Boyd and the Quantitative Revolution

First impressions of the new book, The John Boyd Roundtable: Debating Science, Strategy, and War are popping up all over the blogosphere. On the second day of its general availability, both Mike Tanji add their thoughts. My chapter in the Roundtable, the History of the OODA loop, was based on an earlier post on my blog.

As was this piece, which criticized the usefulness of the OODA loop:

While I’ll always be a fan of the OODA loop, a great conceptual model of human cognition, it does not help me in predicting outcomes. That’s why I generalized Horn et al to create a domain-knowledge/general-ability/motivation/behavior model of performance.

The OODA loop is certainly a “true” model of two-system processing, where a good Orientation can allow you by bypass conscious Decision making. However, it does not have a good way of telling reasonable applications from just-so stories.

Boyd’s OODA loop was a product of the Cognitive Revolution, that burst through psychology discovering internal mental processes that mediated behavior. However, the OODA loop may become a victim of the Quantitative Revolution, that is currently overthrowing much of the academy and the public schools, and is needed for any form of quality control. As OODA is described as a reaction to the Zero-Defect mentality, an early attempt to bring the Quantitative Revolution to military affaris, this would be an ironic fate.

What does China think about the bailout?

All the talk these days is of the government bail-out of the foolish (high-risk when already ahead) banks who sold mortgages to people who could not pay them back. Some of the banks then turned around and sold these bad mortgages to even more foolish banks, who are in even worse trouble. This has already destroyed the large investment banks of the United States, with every one of them now bankrupt, bought, or transformed. But the liquidity trap (see this excellent column by Paul Krugman explaining the problem, courtesy of Marginal Revolution). It’s a complex issue, and I do not understand it. Too many smart people are saying too many different things, many of them unexpected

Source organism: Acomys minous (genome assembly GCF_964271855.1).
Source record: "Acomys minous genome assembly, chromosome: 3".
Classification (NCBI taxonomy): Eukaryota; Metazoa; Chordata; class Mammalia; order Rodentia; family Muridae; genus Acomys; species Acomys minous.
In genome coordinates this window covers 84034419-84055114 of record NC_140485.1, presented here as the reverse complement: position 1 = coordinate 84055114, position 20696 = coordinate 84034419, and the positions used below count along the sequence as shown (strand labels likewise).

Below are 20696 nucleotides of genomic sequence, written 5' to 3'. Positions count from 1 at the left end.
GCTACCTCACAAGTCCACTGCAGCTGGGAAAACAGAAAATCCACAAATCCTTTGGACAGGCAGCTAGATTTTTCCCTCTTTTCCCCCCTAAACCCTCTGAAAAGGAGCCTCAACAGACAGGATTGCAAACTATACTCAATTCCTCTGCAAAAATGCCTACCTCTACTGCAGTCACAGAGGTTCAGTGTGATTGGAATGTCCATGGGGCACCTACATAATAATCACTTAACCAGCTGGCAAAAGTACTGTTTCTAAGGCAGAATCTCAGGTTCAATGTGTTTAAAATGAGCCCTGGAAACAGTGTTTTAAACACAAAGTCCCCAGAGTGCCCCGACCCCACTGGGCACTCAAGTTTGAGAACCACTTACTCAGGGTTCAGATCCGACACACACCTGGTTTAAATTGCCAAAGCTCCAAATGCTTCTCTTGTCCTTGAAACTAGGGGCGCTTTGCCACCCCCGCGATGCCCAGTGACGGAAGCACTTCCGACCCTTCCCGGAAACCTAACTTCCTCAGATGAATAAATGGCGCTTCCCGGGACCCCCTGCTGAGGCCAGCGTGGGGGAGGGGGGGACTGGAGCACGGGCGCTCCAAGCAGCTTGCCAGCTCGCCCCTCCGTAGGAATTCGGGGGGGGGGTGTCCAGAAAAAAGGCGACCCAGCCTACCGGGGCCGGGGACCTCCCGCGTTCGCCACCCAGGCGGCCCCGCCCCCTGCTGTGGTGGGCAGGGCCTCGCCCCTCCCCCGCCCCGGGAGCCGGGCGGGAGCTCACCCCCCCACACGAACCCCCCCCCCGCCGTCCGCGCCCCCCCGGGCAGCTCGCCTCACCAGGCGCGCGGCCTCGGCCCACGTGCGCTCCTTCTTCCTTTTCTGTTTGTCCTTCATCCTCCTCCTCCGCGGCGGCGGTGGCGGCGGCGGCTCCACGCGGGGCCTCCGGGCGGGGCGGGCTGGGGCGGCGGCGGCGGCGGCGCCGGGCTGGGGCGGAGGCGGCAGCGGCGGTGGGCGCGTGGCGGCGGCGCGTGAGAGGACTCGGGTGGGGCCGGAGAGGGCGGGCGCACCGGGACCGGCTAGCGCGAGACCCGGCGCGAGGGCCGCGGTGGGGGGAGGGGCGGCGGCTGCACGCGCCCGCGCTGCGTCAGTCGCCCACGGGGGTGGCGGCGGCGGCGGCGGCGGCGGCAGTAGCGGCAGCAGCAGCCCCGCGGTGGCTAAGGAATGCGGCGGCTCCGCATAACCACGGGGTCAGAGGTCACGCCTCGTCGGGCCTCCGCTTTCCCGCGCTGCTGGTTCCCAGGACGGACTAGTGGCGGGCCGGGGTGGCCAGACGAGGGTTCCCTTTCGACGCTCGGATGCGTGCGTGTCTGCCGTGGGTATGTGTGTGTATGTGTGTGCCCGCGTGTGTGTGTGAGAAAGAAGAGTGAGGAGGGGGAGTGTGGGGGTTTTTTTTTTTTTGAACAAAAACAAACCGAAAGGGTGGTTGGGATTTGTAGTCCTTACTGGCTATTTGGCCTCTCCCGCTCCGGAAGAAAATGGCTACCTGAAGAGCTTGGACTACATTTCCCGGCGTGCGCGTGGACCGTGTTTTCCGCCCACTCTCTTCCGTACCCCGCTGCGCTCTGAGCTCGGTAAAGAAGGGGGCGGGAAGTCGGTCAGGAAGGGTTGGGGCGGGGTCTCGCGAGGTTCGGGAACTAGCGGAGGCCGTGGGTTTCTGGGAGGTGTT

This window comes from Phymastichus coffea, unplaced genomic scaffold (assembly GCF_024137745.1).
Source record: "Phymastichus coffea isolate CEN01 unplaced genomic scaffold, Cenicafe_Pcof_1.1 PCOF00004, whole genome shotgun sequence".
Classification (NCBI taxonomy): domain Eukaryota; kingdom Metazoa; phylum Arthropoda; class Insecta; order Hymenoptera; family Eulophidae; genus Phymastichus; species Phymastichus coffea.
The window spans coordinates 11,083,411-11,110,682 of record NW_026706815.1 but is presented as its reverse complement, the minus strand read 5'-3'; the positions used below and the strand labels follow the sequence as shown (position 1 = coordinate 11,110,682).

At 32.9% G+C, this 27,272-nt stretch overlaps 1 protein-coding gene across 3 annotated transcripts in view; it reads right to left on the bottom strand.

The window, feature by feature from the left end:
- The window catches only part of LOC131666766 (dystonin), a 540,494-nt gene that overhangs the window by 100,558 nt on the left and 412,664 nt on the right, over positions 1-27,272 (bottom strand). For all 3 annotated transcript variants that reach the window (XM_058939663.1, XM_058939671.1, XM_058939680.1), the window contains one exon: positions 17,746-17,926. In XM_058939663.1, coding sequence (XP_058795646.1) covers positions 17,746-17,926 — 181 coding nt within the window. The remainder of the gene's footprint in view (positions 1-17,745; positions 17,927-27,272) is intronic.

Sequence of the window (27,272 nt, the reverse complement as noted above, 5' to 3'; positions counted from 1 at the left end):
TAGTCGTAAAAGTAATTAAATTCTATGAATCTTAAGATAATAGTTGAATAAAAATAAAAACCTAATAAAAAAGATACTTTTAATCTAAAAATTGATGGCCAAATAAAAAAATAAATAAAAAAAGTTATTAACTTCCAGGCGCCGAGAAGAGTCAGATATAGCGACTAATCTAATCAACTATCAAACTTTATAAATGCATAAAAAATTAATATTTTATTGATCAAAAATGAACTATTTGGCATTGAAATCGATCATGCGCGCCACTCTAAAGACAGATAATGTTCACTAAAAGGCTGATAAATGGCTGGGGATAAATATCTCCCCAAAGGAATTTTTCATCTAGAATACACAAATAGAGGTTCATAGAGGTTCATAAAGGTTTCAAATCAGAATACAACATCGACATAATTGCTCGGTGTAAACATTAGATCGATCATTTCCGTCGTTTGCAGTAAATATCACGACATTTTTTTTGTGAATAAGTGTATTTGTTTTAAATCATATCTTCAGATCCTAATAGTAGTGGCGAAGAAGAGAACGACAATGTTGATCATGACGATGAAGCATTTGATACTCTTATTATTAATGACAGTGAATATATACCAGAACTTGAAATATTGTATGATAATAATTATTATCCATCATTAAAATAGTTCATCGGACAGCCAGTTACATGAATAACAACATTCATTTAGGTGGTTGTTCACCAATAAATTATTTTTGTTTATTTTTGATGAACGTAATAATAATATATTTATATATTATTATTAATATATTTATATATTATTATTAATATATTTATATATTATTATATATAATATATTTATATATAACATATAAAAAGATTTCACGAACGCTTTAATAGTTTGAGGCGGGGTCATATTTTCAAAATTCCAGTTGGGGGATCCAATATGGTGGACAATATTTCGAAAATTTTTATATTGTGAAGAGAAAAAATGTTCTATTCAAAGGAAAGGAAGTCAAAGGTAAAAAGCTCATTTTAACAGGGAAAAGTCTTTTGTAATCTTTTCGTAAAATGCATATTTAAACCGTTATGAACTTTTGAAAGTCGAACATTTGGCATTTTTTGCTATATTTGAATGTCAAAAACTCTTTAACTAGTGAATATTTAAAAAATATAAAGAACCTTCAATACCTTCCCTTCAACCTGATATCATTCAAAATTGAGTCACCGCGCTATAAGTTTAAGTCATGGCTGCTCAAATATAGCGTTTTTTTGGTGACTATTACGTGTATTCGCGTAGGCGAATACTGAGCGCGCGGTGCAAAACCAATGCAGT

So instead, I’ll trust China. China has nearly as much of a stake in America’s economic status as we do, and China (unlike America) has a ruling class made of engineers, instead of lawyers.

But what does China think about the bailout?

China Expat says that China is belittling the idea:

As China Finance, China News, and Chaobao Financial News stated, these actions by the Federal Reserve is only “creating money that does not exist which leads to the inflation of liquidity,” and that by showering the bailout on just a handful of stupid financial companies (my take), the Federal Reserve is “only protecting and encouraging large companies’ wrong doing.”

Yet McClatchy newspapers says that China cheers the news:

China voiced reassurance that the U.S. plan would contain the crisis, while South Korea and Japan pondered whether it would provide protection for banks that are holding distressed American mortgage debt.

As stock markets rallied around East Asia, analysts worry that Washington will print more money to finance the bailout, an action that could weaken the U.S. dollar, lift commodity prices and fan inflationary pressures.

President Bush called Chinese leader Hu Jintao early Monday local time to explain the $700 billion rescue plan of the U.S. financial sector, which is shaping up as possibly the largest bailout of private industry in American history. The state news agency, Xinhua, said Bush told Hu that “his government was well aware of the scope of the problem, and had taken and would continue to take necessary measures to stabilize the domestic and world financial markets.”

So what does China think of the bailout?